Dr. Uttam Saikia Discovers Rare Bat Species in Meghalaya

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Scientists have discovered yet another bat species from Meghalaya which has so far been unknown from India.

A team of scientists led by Dr. Uttam Saikia of Zoological Survey of India, Shillong and scientists from a few European natural history museums have recently reported a very specialized bamboo dwelling bat species from Lailad area adjacent to Nongkhyllem Wildlife Sanctuary in Meghalaya.

The bat species Eudiscopus denticulus, aptly called disk-footed bat is very distinctive in appearance with prominent disk like pads in the thumb and bright orange colour.

While sampling in a bamboo patch adjacent to Nongkhyllem Wildlife Sanctuary last summer, Dr. Saikia and his ZSI colleagues stumbled upon a striking looking small bat.

From the modifications in the feet, it was presumed to be a bamboo dwelling species which was later identified as a disk-footed bat. This bat is reported to roost inside bamboo internodes aided by their adhesive disks. So far, this species is known form a few localities in Southern China, Vietnam, Thailand and Myanmar. This new locality in Meghalaya is about 1000 km westward range extension of the species and the present record has added an additional genus (a category above species) and species to the bat fauna of India.

The researchers noted that although several bamboo dwelling bat species are common throughout Southeast Asia, this bat is nowhere commonly found and known only from a few localities worldwide.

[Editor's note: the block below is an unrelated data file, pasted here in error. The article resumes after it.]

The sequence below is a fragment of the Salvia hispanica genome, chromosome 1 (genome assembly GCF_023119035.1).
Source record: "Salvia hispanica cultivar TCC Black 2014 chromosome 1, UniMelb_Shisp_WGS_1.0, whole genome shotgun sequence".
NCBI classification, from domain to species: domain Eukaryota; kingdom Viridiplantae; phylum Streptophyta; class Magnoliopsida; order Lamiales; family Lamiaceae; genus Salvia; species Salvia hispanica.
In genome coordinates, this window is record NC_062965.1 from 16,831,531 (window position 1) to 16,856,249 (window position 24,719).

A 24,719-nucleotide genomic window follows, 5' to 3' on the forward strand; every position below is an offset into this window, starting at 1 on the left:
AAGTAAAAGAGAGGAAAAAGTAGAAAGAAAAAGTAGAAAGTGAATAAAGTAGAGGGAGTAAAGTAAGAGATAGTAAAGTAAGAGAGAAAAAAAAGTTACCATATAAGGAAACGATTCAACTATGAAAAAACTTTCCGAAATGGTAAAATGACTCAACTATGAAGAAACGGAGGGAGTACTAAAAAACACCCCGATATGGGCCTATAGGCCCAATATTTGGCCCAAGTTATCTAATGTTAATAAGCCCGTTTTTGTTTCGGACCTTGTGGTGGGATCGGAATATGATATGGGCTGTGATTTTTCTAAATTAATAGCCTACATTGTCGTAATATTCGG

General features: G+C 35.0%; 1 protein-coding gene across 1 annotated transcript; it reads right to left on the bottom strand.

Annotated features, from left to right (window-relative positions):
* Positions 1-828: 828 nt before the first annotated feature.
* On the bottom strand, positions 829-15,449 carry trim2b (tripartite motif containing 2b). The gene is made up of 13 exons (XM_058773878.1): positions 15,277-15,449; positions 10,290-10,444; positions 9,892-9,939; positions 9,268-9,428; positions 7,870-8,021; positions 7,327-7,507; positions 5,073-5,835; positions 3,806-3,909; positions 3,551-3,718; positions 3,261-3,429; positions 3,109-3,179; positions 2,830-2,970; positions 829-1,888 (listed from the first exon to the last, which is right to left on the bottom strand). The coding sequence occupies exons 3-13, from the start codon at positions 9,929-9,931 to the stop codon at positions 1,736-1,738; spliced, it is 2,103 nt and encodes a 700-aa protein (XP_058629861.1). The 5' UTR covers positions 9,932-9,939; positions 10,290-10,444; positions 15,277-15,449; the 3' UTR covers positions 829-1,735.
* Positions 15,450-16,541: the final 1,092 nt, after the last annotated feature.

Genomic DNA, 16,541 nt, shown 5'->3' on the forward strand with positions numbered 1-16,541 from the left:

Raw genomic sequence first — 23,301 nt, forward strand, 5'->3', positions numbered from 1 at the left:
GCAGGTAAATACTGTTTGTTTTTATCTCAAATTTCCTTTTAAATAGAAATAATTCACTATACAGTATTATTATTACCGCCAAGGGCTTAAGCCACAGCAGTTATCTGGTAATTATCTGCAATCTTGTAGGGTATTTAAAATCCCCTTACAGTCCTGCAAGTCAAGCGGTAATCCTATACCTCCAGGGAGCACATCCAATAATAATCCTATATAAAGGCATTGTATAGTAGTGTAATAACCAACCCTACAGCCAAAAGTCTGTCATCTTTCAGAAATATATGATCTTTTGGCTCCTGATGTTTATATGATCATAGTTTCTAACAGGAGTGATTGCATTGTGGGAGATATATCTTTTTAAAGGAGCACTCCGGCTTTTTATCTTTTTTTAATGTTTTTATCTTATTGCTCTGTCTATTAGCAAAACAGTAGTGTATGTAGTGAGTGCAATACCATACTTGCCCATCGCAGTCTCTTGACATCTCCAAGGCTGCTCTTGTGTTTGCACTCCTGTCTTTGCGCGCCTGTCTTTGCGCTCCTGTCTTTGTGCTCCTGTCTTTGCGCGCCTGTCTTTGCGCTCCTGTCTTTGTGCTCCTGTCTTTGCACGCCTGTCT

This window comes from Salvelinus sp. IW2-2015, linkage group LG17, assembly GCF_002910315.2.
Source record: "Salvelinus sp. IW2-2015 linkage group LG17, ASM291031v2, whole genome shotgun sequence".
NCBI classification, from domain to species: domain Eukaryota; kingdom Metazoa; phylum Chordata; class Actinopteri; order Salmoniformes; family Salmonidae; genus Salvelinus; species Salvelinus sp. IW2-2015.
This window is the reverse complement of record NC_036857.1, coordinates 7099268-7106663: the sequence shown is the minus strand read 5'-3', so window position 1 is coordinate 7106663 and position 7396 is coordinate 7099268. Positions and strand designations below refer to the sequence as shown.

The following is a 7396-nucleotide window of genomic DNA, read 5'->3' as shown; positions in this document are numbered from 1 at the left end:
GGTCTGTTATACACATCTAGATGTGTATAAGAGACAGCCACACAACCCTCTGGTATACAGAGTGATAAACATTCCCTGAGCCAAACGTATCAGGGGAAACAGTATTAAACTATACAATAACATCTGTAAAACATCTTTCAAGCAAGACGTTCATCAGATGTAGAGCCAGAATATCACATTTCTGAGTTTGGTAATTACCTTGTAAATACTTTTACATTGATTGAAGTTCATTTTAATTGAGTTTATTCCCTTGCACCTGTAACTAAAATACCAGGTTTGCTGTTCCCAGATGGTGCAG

The research team also compared certain DNA sequence of the Meghalaya individual with that of specimens from Vietnam. Very interestingly, despite a large geographic distance separating the samples, they were found to be identical. And they were also found to be genetically very different from all other known bats bearing disk like pads. The researchers have hypothesized that Eudiscopus populations from Vietnam and Meghalaya may have a very recent common origin and all existing bat populations expanded from the same region, following recent expansion of man-made bamboo forests.

From the analysis of the very high frequency echolocation calls of the Meghalaya individual, they noted that the call structure is suitable for orientation in a cluttered environment like inside bamboo grooves.

It is noteworthy to mention that Dr Saikia and colleagues have been documenting the bat fauna of India for some years now. They have reported several interesting species from Meghalaya and raising the tally to an astonishingly high 66 bat species from the state.

For a state with abound natural resources but rapid ecological degradations, this discovery further highlights the need for more comprehensive documentation of lesser-known aspects of biodiversity.

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